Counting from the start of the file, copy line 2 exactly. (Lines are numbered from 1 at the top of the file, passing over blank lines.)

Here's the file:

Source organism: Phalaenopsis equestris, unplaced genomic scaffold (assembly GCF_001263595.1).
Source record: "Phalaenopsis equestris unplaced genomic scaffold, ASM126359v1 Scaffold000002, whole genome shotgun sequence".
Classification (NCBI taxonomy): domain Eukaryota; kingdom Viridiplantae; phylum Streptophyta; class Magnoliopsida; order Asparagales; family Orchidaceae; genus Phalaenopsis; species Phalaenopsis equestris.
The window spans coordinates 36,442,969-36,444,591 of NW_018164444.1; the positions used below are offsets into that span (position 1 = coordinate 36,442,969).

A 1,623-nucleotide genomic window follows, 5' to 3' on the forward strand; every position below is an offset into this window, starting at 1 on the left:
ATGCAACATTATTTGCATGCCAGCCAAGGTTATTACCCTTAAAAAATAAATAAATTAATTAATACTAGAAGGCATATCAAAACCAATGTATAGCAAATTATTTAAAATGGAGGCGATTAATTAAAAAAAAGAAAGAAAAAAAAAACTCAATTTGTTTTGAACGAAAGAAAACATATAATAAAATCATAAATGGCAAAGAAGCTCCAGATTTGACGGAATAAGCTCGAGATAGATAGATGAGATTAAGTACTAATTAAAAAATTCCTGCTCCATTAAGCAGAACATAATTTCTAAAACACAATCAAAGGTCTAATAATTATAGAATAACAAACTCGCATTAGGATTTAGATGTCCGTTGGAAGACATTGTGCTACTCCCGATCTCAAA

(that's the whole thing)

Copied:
Source record: "Phalaenopsis equestris unplaced genomic scaffold, ASM126359v1 Scaffold000002, whole genome shotgun sequence".